CF affects the epithelial lining of many organs but most significantly the airway epithelium of the lung. Mutations in the CFTR gene lead to the production of a misfolded CFTR protein which cannot be transported properly to the cell surface or is non-functional when it does get there.
Ironically, in non-CF individuals the CFTR gene is expressed at very low levels in most cells of the lung. However, due the the complexity of CFTR's interactions with other proteins (which are still not fully understood) and the importance of the airway in clearing possible infectious agents, loss of function results in CF lung disease.
The CFTR protein (red centre) does not simply function in isolation. One of the complicating factors in CF pathology is the many interactions it forms with other proteins.
Under normal conditions the CFTR protein functions as a chloride channel pumping Cl- ions out of the cell. CFTR also functions as a regulator of other channels. When active, the NBF1 region of CFTR has an inhibitory effect on the epithelial sodium channel (ENaC).
Animation of normal CFTR function.
When non-functioning CFTR is produced or when no CFTR is produced the chloride balance within cells is altered dramatically. ENaC is released from its inhibition and an increase in sodium conductance is observed. This leads to abnormal 'salty' cellular secretions which promote bacterial colonisation of the lungs and ultimately cause lung damage in CF patients.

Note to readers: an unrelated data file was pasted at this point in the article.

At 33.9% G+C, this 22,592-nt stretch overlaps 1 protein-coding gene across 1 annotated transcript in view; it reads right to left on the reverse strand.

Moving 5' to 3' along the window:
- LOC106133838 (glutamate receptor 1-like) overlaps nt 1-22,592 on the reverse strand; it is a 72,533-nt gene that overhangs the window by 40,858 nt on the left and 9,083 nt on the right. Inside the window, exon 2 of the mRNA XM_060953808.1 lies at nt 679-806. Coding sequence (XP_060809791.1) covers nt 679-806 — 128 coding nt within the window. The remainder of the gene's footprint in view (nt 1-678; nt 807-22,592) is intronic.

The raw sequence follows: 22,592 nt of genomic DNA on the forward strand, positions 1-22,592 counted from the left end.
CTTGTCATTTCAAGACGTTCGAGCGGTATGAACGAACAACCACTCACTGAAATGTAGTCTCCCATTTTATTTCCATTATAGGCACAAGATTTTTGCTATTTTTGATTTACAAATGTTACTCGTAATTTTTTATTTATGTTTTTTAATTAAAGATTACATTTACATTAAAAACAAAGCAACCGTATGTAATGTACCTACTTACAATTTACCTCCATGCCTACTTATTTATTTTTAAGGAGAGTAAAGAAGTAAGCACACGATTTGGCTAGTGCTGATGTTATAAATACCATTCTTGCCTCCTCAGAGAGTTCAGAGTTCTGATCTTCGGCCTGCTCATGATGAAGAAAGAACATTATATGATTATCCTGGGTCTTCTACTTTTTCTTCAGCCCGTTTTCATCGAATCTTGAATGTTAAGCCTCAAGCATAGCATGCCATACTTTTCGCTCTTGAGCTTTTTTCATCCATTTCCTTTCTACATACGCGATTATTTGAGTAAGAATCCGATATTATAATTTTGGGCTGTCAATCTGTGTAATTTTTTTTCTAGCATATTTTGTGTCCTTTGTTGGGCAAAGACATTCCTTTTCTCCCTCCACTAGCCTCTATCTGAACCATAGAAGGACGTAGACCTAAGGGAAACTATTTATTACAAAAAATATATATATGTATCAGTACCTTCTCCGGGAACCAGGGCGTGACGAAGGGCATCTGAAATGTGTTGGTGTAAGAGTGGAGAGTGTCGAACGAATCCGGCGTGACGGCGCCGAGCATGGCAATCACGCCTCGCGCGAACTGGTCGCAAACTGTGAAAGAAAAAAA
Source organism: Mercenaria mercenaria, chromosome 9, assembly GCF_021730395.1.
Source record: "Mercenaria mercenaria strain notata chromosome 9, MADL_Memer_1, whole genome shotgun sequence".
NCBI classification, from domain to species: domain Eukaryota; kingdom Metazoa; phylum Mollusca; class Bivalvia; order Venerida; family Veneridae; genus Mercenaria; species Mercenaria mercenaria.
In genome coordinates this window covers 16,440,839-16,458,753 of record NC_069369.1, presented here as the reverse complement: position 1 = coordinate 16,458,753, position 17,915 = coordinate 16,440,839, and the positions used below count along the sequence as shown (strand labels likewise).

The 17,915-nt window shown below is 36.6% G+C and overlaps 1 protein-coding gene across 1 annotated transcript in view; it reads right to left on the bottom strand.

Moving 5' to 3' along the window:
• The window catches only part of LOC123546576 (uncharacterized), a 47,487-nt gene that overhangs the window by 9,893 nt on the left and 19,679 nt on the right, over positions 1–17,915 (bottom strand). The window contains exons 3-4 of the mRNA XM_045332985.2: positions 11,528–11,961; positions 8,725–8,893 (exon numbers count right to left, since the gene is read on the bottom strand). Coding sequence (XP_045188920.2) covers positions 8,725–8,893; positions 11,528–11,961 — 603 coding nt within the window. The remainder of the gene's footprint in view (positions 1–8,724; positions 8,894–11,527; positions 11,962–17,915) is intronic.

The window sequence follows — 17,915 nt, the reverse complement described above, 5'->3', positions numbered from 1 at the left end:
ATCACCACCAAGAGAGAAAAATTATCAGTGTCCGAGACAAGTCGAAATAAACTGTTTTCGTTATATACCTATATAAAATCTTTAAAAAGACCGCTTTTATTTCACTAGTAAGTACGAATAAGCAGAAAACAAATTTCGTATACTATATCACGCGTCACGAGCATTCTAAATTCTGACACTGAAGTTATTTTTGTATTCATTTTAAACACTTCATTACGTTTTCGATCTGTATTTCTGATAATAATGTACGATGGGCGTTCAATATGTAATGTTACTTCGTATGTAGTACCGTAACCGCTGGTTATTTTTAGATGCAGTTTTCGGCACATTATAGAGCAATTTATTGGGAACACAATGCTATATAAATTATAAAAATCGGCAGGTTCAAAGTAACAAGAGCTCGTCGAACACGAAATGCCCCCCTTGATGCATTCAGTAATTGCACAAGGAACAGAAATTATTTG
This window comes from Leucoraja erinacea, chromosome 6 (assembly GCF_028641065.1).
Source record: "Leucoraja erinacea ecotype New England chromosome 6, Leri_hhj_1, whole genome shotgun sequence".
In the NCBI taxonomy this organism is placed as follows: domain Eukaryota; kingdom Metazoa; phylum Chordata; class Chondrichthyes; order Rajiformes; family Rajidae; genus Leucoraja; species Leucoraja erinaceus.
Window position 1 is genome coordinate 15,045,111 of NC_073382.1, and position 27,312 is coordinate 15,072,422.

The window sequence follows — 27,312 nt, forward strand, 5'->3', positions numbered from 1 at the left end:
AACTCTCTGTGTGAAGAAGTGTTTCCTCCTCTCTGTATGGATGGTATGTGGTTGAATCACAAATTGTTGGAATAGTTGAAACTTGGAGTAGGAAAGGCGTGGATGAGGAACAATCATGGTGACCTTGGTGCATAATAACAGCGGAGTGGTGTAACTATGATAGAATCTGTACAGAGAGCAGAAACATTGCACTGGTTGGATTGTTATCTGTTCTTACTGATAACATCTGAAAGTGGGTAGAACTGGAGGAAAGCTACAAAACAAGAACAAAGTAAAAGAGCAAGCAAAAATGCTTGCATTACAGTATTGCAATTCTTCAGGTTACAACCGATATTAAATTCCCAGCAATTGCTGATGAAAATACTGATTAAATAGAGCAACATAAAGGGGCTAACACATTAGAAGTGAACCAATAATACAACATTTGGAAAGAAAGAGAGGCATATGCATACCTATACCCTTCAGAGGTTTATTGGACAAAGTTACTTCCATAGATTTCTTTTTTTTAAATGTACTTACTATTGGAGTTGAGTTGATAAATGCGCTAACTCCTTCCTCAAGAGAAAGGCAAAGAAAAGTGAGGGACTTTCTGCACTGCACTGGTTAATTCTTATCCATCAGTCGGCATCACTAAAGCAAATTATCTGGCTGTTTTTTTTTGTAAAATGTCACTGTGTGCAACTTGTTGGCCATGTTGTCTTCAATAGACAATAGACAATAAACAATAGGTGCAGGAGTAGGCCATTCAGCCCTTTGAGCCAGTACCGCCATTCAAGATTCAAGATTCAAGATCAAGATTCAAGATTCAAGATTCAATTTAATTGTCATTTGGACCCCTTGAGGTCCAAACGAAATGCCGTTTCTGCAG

Animation of abnormal CFTR function.
The loss of CFTR function leads to changes in the airway surface liquid lining the lungs. This impairs the lung clearance mechanisms and means that individuals with CF are prone to chronic inflammation and bacterial infection. The bronchoalveolar lavage fluid (BALF) from patients with CF contains elevated levels of the pro-inflammatory cytokines IL-1β, TNF-α, IL-6 and IL-8 compared to non-CF controls (Bonfield et al., 1995b).
These cytokines function as signalling molecules to help fight infection and they recruit white blood cells (neutrophils) into the airways. Although neutrophils are intended to control infection, in CF the massive numbers that infiltrate the airways cause tissue damage due to the secretion of excessive amounts of elastase and other proteinases (Konstan & Berger, 1997). Elastase causes lung damage by digesting structural proteins, which leads to bronchiectasis. DNA released from dead neutrophils is one of the prime factors that contribute to the increased viscosity of CF sputum (Chernick & Barbero, 1959; Fuchs et al., 1994).
This led to the development of Pulmozyme (human DNaseI) as a therapy for CF. Furthermore, the airway epithelia of patients with CF secrete very low levels of the anti-inflammatory cytokine IL-10. Since the discovery of the CFTR gene, researchers have struggled to find a cohesive explanation for how the lack of a modestly expressed Cl- channel can lead to the development of the complex disease that is CF.
Today, a picture is emerging of a disease with multiple determinants of pathology. Airway dehydration and compaction of mucus, abnormal and inflated inflammatory responses and perhaps the lack of some developmental function combine and synergise to produce a complex disease progression.
Changes in the aiway surface liquid lead to increased bacterial colonisation and inflammation in CF lung disease.